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Dear Gramps,

The LDS Church has consistantly taught that one cannot perform an ordinance which the person has not received himself.  Yet Joseph and Oliver baptised each other before receiving the ordinance of baptism themselves. This seems out of order.  Can you enlighten me?






Performing a Priesthood ordinance requires two elements: Priesthood authority and the Priesthood keys for that ordinance. As I mentioned in a previous answer, Joseph and Oliver were given the Aaronic Priesthood authority by the resurrected John the Baptist, who also held the keys to the ordinance of baptism and bestowed those keys on them.

The practice of bestowing a Priesthood office or saving ordinance by someone who has himself not yet received the ordinance is occasionally found early in a dispensation of the gospel, when such ordinances are being restored. For example, the Book of Mormon records that Alma baptized Helam and simultaneously participated in that ordinance himself. Similarly, the Three Witnesses to the Book of Mormon called and ordained the original Twelve Apostles in our own dispensation, despite the fact that they themselves did not hold the Priesthood office of apostle. They had been given the responsibility and the keys to this duty, so they did not need to hold that Priesthood office themselves.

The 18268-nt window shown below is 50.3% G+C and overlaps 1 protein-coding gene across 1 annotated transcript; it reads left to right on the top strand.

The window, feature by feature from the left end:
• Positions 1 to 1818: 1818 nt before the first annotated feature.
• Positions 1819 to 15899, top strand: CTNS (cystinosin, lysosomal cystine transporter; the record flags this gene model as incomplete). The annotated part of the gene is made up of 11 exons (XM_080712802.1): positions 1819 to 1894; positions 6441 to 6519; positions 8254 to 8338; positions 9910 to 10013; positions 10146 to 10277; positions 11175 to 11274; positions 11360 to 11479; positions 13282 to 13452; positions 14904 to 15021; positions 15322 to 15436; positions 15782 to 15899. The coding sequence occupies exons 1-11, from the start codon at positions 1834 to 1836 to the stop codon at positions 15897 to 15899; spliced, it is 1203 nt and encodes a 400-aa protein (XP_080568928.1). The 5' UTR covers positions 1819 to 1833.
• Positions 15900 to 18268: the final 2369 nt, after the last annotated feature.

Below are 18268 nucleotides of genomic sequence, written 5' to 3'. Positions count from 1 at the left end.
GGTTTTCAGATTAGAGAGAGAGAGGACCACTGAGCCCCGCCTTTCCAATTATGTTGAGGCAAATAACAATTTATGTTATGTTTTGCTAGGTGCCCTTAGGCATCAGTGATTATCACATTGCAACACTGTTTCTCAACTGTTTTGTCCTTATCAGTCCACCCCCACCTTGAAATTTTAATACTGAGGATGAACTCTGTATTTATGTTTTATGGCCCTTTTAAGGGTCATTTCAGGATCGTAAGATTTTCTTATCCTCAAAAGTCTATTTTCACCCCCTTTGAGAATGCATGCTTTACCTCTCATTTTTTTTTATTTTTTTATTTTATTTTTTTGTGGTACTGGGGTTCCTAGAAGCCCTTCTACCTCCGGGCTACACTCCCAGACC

In the Church today, we see this same principle in action when a stake president, who holds the Priesthood office of high priest, calls and ordains a stake patriarch. Until fairly recently, the duty of calling and ordaining the stake patriarch was done by a member of the Quorum of Twelve Apostles, but with the growth of the Church and the great increase in the number of stakes, this duty was given to the stake president (though always with the approval of the Twelve). The stake president himself need not hold the Priesthood office of patriarch — indeed, he rarely or never does. Rather, he holds the keys to make that calling and ordination, and  along with the Priesthood itself, that is all that is required.






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